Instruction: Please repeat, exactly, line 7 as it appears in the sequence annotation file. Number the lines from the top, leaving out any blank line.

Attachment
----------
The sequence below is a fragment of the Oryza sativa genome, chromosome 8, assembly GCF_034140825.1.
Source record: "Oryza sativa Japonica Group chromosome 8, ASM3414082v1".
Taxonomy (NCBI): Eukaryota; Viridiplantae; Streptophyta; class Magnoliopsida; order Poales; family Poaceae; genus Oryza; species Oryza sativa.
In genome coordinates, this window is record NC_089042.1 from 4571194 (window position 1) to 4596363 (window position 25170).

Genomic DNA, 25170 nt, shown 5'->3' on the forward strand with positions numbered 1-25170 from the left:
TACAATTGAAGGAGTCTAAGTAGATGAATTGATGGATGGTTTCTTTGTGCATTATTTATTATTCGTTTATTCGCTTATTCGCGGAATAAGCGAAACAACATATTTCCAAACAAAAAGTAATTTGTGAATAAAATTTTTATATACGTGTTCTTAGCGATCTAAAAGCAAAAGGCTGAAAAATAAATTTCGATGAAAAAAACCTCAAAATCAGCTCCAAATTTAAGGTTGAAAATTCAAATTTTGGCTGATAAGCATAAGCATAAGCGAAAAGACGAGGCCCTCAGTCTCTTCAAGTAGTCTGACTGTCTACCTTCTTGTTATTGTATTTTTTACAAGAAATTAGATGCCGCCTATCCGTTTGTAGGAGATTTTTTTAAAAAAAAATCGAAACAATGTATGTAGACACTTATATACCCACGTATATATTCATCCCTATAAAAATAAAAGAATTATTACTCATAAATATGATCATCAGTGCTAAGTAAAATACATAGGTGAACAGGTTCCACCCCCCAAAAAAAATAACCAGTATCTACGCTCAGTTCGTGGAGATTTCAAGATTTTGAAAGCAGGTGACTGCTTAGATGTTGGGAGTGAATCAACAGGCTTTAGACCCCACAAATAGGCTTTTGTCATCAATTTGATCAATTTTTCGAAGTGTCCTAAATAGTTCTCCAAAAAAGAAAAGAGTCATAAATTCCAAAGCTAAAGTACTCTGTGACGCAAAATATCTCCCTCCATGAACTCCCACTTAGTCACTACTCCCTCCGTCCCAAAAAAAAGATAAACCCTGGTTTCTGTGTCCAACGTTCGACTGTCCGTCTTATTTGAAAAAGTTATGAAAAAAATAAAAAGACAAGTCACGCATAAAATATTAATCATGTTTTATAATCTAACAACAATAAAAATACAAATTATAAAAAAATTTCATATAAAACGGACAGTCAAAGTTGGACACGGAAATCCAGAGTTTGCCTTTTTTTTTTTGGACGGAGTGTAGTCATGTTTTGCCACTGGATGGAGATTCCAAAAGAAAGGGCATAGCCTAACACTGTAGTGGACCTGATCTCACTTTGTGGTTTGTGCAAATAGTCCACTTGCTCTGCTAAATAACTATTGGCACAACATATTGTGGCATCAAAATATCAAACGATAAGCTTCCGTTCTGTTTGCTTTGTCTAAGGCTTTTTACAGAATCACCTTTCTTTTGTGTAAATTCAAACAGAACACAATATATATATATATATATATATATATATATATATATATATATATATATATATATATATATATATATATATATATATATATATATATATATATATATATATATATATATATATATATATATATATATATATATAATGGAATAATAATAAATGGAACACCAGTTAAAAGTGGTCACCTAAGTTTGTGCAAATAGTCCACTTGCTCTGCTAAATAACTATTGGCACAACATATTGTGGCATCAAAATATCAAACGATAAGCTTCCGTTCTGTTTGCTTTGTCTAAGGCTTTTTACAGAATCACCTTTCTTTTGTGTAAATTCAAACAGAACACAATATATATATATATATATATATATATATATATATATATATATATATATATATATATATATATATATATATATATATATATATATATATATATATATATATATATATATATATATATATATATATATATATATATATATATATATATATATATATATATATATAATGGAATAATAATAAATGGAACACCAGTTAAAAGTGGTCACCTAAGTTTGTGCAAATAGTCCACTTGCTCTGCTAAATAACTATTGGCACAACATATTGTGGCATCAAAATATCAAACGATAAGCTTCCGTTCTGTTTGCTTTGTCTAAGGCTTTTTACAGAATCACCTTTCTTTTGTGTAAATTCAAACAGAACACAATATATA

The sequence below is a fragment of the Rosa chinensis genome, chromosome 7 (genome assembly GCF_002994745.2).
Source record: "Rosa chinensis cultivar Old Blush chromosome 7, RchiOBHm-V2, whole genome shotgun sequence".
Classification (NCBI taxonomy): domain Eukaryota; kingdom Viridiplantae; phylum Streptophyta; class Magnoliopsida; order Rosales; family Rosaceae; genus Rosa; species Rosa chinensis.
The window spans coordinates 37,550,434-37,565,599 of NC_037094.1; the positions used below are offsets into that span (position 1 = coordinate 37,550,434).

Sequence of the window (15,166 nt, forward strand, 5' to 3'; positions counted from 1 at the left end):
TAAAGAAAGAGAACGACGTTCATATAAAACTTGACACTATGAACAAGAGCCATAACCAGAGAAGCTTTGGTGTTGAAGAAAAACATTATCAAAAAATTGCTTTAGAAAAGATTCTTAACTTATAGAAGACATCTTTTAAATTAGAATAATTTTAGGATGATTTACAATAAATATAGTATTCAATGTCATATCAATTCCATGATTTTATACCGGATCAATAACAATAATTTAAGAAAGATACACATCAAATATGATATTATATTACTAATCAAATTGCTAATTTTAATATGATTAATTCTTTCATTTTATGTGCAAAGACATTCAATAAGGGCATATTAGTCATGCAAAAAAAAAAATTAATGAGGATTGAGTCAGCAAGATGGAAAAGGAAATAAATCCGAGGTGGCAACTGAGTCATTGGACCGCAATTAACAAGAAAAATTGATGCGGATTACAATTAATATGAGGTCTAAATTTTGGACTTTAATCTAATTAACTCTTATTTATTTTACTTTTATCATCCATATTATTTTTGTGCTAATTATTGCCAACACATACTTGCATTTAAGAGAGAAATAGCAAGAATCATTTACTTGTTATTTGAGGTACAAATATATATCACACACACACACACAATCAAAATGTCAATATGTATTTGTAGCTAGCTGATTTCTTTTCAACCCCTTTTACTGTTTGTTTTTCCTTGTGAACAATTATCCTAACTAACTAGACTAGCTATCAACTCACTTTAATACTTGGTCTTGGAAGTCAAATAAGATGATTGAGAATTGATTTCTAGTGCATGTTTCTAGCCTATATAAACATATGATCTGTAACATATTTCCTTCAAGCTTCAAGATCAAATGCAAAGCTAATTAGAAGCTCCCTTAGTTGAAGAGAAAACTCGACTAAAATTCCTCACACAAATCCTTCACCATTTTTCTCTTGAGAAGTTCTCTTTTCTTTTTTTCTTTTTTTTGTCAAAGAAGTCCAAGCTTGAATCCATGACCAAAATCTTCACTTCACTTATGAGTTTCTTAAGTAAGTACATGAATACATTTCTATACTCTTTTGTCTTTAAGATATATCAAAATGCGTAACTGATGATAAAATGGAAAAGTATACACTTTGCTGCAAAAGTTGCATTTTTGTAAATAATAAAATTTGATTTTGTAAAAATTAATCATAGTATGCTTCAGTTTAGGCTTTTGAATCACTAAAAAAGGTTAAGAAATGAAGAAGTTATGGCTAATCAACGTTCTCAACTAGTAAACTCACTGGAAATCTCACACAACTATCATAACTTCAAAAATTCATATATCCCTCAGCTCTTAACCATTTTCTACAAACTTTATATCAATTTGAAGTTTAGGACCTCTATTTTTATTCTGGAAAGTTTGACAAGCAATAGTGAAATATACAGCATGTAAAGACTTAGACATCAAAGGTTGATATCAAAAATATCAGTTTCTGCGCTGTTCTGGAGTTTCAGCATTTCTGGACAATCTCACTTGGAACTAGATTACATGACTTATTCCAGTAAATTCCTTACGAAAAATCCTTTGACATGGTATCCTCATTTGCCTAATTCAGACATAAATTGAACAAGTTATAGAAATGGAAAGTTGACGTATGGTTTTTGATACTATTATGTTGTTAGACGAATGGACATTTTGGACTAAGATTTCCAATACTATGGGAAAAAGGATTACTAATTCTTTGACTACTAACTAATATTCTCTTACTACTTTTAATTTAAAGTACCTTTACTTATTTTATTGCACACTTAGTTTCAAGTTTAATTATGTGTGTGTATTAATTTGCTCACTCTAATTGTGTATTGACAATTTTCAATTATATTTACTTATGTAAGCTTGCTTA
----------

The sequence below is a fragment of the Rosa chinensis genome, chromosome 7 (genome assembly GCF_002994745.2).